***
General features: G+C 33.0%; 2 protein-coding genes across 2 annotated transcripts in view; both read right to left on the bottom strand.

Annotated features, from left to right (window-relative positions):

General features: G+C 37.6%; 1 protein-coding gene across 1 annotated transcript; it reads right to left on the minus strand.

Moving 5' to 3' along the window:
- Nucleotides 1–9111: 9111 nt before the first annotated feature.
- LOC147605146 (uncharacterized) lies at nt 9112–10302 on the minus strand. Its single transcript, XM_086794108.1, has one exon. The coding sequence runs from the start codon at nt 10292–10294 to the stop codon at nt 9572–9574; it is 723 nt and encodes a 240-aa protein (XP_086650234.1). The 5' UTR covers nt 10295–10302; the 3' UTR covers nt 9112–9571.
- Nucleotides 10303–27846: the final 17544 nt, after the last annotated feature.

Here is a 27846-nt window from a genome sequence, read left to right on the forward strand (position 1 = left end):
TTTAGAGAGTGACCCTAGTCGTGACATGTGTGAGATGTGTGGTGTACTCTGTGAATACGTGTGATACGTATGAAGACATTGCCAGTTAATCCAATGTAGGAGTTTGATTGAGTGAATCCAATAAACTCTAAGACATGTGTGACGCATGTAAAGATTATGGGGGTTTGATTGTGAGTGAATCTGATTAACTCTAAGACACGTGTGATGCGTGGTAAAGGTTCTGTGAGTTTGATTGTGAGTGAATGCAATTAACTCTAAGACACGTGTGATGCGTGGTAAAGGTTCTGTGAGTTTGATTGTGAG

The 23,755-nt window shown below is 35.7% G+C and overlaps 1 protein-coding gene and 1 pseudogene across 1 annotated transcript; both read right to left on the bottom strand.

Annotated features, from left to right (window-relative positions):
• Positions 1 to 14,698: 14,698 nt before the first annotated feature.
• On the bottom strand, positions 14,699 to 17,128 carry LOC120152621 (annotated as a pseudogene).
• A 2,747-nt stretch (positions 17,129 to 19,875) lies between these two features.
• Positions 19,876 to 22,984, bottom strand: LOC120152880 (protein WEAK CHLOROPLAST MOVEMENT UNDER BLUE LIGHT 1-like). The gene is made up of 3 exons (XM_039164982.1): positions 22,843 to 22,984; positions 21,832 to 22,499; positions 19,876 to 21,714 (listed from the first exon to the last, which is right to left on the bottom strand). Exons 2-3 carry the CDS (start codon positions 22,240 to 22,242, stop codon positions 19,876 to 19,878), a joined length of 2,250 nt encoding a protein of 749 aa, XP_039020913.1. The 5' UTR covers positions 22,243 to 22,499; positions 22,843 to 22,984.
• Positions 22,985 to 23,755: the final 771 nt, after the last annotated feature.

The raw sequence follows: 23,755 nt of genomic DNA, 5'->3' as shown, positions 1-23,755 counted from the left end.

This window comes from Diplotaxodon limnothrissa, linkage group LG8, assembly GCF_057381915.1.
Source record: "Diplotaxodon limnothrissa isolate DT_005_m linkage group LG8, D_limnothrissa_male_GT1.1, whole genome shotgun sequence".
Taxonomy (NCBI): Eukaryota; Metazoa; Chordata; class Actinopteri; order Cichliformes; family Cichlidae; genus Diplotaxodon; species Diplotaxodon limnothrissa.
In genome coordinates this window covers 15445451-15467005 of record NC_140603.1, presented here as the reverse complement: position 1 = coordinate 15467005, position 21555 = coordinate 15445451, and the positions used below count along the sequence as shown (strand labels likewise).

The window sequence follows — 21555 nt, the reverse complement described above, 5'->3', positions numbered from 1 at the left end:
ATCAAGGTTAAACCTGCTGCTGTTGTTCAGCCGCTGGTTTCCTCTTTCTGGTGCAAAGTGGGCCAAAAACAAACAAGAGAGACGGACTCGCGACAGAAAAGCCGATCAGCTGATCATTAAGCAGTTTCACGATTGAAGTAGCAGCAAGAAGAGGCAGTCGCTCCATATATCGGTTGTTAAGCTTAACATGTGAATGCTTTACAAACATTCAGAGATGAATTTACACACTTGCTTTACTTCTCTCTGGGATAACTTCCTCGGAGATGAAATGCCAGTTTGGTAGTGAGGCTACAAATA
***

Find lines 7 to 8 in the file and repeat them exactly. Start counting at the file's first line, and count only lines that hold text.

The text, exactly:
- Nucleotides 10303–27846: the final 17544 nt, after the last annotated feature.

Here is a 27846-nt window from a genome sequence, read left to right on the forward strand (position 1 = left end):